Unfortunately, the risk of insider threats has only increased as a consequence of remote employment: outside of tightly controlled facilities, it is much harder to monitor employee activity and protected assets. Accordingly, Forrester warned that “perfect conditions” for insider threats were created by COVID lockdowns.

Insider Threats as a Service

To exacerbate the issue even further, researchers warn that an increasing number of insider threats are contracted from outside: so-called “Insider-Threats-as-a-Service” may hire themselves out as corporate spies, advertising their services as a “trusted insider” on the Dark Web, or they may be planted through organized recruitment campaigns.

To protect against advanced insider threats, businesses must remain vigilant in screening candidates. Government contractors are already required to maintain an insider threat program (ITP) as defined by NIST SP 800-171, and commercial organizations may wish to follow their example.

4. Increased Dependence on Cloud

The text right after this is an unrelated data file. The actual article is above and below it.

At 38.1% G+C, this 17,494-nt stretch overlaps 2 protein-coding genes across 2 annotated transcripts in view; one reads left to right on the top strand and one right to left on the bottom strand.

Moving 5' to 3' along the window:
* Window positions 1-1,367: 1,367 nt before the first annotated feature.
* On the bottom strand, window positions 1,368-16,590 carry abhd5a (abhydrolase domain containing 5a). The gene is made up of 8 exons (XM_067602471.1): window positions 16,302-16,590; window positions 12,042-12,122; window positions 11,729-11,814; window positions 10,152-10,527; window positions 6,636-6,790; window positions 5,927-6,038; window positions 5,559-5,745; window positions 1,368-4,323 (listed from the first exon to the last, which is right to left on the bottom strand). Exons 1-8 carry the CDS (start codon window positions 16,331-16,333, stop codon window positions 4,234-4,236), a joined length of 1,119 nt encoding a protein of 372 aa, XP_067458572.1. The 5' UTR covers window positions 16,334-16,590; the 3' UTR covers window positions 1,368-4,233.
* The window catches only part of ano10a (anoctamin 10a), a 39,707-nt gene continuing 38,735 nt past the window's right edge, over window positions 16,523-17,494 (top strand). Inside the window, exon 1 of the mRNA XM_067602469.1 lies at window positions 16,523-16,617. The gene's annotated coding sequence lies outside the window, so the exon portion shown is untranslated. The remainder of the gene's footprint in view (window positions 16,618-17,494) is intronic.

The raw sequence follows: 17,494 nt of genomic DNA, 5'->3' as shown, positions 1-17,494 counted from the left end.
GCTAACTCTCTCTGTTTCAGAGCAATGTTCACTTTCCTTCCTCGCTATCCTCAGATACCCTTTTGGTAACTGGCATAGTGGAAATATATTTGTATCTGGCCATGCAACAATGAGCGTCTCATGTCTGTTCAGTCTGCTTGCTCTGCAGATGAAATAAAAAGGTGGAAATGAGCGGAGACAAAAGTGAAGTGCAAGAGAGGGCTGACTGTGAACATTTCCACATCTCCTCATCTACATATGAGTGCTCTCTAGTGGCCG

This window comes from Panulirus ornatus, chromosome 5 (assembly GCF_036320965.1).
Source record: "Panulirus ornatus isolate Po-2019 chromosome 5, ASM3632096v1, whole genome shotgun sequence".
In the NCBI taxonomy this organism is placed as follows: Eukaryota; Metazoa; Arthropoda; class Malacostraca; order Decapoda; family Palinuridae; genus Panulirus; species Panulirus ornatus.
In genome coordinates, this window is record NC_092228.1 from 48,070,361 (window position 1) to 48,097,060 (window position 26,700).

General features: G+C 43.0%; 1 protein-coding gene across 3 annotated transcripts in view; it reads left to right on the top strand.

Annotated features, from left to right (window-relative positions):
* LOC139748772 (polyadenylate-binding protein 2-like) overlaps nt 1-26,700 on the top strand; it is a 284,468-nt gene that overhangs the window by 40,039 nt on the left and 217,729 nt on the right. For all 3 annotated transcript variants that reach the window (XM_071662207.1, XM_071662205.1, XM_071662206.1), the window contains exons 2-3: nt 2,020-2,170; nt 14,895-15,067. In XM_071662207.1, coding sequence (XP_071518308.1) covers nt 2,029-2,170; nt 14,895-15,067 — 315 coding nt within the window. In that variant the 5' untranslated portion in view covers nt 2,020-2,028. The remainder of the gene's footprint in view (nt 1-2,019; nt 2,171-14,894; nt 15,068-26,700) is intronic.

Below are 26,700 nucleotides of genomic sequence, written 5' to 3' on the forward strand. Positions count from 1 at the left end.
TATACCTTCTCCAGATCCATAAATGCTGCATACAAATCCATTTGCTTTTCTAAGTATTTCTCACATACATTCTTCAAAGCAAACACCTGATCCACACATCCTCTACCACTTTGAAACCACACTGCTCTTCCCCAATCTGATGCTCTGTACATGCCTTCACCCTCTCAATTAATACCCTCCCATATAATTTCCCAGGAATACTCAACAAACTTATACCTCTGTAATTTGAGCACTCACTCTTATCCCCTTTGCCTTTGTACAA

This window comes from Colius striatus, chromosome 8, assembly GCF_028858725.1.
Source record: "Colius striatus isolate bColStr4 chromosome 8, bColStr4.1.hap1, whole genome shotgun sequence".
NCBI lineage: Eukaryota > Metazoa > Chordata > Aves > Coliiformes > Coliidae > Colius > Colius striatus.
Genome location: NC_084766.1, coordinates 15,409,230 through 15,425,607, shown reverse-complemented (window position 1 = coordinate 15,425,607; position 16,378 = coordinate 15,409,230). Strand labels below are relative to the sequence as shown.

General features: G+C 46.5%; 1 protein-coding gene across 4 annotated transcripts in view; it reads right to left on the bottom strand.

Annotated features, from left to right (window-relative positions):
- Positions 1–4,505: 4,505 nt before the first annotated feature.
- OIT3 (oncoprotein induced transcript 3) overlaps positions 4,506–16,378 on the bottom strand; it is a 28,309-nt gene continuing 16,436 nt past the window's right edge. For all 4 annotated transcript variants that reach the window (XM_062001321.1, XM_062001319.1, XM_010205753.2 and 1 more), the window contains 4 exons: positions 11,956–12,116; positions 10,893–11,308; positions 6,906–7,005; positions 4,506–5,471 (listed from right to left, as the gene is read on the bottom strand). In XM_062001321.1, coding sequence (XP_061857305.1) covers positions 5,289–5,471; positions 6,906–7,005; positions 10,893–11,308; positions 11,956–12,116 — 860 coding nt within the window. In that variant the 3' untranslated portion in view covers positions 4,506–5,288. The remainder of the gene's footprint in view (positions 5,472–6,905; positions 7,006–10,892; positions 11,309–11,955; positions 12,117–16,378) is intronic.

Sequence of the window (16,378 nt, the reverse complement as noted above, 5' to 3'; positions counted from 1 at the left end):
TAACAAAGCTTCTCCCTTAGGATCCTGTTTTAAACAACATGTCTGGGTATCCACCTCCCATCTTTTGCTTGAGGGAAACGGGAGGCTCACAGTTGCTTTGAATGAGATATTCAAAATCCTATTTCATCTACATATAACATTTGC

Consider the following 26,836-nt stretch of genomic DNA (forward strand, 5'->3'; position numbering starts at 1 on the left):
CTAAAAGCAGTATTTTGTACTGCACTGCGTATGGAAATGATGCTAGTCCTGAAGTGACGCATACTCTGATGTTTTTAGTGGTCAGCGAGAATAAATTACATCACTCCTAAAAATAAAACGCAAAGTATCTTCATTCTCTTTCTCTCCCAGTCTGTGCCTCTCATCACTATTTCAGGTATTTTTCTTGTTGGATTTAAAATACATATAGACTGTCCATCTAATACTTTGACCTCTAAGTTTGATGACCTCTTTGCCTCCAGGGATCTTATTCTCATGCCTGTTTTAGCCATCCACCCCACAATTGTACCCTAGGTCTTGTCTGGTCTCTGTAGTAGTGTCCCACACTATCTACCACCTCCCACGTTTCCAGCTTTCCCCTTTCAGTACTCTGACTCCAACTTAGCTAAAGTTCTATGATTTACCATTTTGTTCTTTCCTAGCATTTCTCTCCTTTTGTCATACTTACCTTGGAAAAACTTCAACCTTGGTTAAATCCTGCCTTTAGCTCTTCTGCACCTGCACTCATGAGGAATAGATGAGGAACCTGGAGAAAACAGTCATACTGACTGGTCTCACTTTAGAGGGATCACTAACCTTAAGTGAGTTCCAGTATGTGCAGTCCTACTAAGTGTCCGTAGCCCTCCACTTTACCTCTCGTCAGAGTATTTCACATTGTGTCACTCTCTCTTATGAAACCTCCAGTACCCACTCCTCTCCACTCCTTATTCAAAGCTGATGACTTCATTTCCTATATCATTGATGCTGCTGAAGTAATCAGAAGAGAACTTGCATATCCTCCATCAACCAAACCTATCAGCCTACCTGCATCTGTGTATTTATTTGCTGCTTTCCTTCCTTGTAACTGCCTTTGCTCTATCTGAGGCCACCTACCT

Over the past year, cloud adoption has accelerated as more businesses depend on Software-as-a-Service (SaaS) models and cloud storage to link their connected workforce while maintaining productivity levels. But while cloud technologies are more secure than they’ve ever been, cyber actors are also more talented than they have ever been, and the risk of cloud adoption is obviously not zero.

As a result, businesses are also spending more on Cloud Workload Protection Platforms (CWPPs) and Cloud Security Posture Management (CSPM), which Gartner has also named in its list of influential cybersecurity technologies. In 2021, organizations should familiarize themselves with cloud risks and best practices, alongside important regulations that affect cloud services like FedRAMP and HIPAA.